Just to add some general information to what Liz has already provided, an equerry “is essentially a military [appointment] which is invariably filled by a service or retired officer of the Armed Forces”. (Ronald Allison and Sarah Riddell, Royal Encyclopedia, London: Macmillan Press, 1991, p. 176.) For example, HM The Queen has two equerries – a senior/permanent one known as the Deputy Master of the Household and a junior one known as the Junior Equerry. The Junior Equerry, whose appointment lasts three years, wears his service uniform while on duty. He is in “close attendance upon Her Majesty at many of her public engagements”, whether outdoors (say, at a public function) or indoors (say, at an investiture). (RE, p. 176.) Unfortunately, the entry for ‘equerry’ in this publication does not seem to mention who is an assistant to an equerry or what his duties are.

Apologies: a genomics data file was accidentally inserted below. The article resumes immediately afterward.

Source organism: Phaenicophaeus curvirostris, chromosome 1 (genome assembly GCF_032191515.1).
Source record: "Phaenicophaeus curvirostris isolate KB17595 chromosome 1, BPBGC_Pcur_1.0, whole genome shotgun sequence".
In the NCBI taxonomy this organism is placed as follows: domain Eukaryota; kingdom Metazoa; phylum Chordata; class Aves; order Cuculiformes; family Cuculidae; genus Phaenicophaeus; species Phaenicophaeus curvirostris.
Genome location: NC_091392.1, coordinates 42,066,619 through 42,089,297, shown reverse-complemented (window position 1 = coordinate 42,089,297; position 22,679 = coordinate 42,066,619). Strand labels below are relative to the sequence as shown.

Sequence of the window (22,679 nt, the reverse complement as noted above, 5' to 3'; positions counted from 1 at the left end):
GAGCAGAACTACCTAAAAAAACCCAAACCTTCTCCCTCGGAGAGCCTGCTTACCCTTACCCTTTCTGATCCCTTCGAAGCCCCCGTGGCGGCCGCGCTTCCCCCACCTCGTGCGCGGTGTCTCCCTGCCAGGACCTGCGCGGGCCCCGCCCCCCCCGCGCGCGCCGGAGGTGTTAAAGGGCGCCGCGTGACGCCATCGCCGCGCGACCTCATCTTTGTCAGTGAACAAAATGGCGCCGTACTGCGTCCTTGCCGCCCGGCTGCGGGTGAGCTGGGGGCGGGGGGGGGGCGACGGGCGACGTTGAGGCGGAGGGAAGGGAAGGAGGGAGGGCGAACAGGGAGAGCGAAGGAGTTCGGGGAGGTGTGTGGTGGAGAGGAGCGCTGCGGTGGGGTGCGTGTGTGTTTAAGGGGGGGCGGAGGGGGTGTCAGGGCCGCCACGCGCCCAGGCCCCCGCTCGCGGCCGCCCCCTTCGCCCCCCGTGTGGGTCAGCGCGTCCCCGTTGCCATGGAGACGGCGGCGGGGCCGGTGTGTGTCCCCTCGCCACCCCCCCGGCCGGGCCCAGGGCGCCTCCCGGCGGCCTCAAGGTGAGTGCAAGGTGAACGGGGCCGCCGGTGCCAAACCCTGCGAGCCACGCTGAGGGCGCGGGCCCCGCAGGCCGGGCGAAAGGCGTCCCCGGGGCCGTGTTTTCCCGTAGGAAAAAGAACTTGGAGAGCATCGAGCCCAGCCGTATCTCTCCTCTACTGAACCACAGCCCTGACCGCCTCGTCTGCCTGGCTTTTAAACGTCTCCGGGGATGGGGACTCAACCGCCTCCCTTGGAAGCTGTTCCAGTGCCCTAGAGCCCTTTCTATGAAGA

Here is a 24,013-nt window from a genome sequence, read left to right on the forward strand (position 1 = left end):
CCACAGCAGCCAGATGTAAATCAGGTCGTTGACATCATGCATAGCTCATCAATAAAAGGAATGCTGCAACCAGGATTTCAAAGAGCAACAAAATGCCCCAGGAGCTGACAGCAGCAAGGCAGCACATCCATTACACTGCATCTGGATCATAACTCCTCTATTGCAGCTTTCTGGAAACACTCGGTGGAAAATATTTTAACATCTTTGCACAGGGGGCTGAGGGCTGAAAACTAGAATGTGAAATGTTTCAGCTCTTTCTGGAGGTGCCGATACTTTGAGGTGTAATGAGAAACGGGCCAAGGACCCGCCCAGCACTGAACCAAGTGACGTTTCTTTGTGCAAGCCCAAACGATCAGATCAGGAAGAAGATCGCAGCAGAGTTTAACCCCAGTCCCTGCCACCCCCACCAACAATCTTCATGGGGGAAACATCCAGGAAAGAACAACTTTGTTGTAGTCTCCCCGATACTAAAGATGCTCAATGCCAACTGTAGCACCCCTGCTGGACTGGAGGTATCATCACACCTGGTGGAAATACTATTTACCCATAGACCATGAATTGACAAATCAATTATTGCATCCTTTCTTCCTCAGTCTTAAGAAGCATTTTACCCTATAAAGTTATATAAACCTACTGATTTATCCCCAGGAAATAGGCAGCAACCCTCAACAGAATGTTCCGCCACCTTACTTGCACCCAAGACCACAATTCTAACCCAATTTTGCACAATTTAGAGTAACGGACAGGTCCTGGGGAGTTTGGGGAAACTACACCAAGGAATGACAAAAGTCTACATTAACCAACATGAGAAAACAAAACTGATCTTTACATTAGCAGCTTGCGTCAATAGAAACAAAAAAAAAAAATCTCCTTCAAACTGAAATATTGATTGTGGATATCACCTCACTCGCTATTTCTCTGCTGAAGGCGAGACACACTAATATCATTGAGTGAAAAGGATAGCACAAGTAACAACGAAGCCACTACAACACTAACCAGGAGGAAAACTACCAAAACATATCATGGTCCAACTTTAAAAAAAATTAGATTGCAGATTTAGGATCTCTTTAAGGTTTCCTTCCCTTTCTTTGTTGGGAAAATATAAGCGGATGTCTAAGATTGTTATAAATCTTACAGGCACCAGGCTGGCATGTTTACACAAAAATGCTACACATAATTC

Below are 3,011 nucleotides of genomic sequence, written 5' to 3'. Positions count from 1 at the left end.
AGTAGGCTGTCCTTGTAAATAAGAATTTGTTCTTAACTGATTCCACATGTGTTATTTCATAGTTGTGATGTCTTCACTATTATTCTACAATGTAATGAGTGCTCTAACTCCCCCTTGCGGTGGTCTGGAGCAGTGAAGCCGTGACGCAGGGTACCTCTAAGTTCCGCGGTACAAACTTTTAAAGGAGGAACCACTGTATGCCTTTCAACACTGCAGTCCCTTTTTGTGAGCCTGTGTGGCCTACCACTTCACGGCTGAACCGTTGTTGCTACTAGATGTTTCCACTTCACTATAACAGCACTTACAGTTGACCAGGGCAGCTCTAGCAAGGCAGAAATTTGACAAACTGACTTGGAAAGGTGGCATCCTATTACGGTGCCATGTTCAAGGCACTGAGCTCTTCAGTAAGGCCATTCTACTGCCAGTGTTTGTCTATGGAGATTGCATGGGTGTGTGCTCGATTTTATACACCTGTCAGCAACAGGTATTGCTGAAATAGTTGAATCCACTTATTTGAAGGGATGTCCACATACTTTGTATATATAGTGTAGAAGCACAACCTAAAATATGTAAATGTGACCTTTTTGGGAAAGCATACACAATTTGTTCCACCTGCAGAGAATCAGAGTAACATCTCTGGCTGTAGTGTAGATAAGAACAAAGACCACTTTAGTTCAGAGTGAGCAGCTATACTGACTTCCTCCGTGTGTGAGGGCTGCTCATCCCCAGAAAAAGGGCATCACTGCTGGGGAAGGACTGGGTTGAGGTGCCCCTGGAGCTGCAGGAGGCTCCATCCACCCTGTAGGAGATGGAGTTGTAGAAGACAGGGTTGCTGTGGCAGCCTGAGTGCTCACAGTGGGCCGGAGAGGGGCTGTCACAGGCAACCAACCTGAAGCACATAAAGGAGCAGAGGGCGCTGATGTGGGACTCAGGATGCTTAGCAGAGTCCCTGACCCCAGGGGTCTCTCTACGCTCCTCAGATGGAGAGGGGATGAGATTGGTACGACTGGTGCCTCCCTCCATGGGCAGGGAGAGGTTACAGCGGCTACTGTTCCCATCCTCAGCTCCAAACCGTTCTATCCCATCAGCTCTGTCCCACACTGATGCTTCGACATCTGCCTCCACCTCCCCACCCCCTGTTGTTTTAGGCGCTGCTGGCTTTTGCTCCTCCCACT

If your individual in question died in 1948, then he was likely an equerry’s assistant during the reigns of King George V (1910-1936), King Edward VIII (1936), or King George VI (1936-1952). Take a look at thePeerage.com (at http://www.thepeerage.com/index_royal.htm
) where you’ll find an “Index to the Royal Household”. This index lists various office holders, such as Equerries, Aides-de-Camp (whose functions are similar to Equerries), Private Secretaries, and more.